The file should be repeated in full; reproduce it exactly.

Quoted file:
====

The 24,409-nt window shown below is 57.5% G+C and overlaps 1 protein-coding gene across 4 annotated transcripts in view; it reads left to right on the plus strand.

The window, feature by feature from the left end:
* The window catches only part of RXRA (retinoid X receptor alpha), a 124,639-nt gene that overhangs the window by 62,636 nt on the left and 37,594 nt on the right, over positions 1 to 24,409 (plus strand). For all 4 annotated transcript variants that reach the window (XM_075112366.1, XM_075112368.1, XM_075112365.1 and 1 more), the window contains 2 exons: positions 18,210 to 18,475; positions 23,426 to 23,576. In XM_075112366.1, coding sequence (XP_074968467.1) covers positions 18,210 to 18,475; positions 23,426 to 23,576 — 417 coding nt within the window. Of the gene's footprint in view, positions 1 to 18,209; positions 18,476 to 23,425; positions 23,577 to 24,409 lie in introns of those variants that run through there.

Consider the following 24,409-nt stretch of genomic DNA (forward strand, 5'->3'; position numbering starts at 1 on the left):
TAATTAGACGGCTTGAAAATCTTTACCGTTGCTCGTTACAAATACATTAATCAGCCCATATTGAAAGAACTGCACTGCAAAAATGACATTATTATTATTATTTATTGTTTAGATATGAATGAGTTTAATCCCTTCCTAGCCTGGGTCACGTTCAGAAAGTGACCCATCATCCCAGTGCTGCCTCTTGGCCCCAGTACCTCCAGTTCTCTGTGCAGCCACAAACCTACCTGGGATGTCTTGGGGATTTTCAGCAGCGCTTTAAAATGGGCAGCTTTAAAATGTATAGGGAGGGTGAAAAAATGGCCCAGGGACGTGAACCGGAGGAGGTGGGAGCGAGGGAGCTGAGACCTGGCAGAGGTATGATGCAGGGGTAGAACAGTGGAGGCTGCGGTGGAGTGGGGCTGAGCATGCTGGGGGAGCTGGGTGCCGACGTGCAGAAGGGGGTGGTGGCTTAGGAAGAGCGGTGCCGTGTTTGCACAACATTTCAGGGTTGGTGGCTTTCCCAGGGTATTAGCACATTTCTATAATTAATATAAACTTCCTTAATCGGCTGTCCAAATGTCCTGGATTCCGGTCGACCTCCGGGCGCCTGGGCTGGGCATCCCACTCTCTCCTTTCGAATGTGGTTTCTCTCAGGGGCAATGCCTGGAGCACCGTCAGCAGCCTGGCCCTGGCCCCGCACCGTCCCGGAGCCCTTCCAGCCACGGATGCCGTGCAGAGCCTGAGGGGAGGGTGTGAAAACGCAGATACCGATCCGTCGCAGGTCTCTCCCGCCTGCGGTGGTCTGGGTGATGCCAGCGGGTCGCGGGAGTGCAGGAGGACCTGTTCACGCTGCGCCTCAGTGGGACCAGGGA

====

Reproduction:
The 24,409-nt window shown below is 57.5% G+C and overlaps 1 protein-coding gene across 4 annotated transcripts in view; it reads left to right on the plus strand.

The window, feature by feature from the left end:
* The window catches only part of RXRA (retinoid X receptor alpha), a 124,639-nt gene that overhangs the window by 62,636 nt on the left and 37,594 nt on the right, over positions 1 to 24,409 (plus strand). For all 4 annotated transcript variants that reach the window (XM_075112366.1, XM_075112368.1, XM_075112365.1 and 1 more), the window contains 2 exons: positions 18,210 to 18,475; positions 23,426 to 23,576. In XM_075112366.1, coding sequence (XP_074968467.1) covers positions 18,210 to 18,475; positions 23,426 to 23,576 — 417 coding nt within the window. Of the gene's footprint in view, positions 1 to 18,209; positions 18,476 to 23,425; positions 23,577 to 24,409 lie in introns of those variants that run through there.

Consider the following 24,409-nt stretch of genomic DNA (forward strand, 5'->3'; position numbering starts at 1 on the left):
TAATTAGACGGCTTGAAAATCTTTACCGTTGCTCGTTACAAATACATTAATCAGCCCATATTGAAAGAACTGCACTGCAAAAATGACATTATTATTATTATTTATTGTTTAGATATGAATGAGTTTAATCCCTTCCTAGCCTGGGTCACGTTCAGAAAGTGACCCATCATCCCAGTGCTGCCTCTTGGCCCCAGTACCTCCAGTTCTCTGTGCAGCCACAAACCTACCTGGGATGTCTTGGGGATTTTCAGCAGCGCTTTAAAATGGGCAGCTTTAAAATGTATAGGGAGGGTGAAAAAATGGCCCAGGGACGTGAACCGGAGGAGGTGGGAGCGAGGGAGCTGAGACCTGGCAGAGGTATGATGCAGGGGTAGAACAGTGGAGGCTGCGGTGGAGTGGGGCTGAGCATGCTGGGGGAGCTGGGTGCCGACGTGCAGAAGGGGGTGGTGGCTTAGGAAGAGCGGTGCCGTGTTTGCACAACATTTCAGGGTTGGTGGCTTTCCCAGGGTATTAGCACATTTCTATAATTAATATAAACTTCCTTAATCGGCTGTCCAAATGTCCTGGATTCCGGTCGACCTCCGGGCGCCTGGGCTGGGCATCCCACTCTCTCCTTTCGAATGTGGTTTCTCTCAGGGGCAATGCCTGGAGCACCGTCAGCAGCCTGGCCCTGGCCCCGCACCGTCCCGGAGCCCTTCCAGCCACGGATGCCGTGCAGAGCCTGAGGGGAGGGTGTGAAAACGCAGATACCGATCCGTCGCAGGTCTCTCCCGCCTGCGGTGGTCTGGGTGATGCCAGCGGGTCGCGGGAGTGCAGGAGGACCTGTTCACGCTGCGCCTCAGTGGGACCAGGGA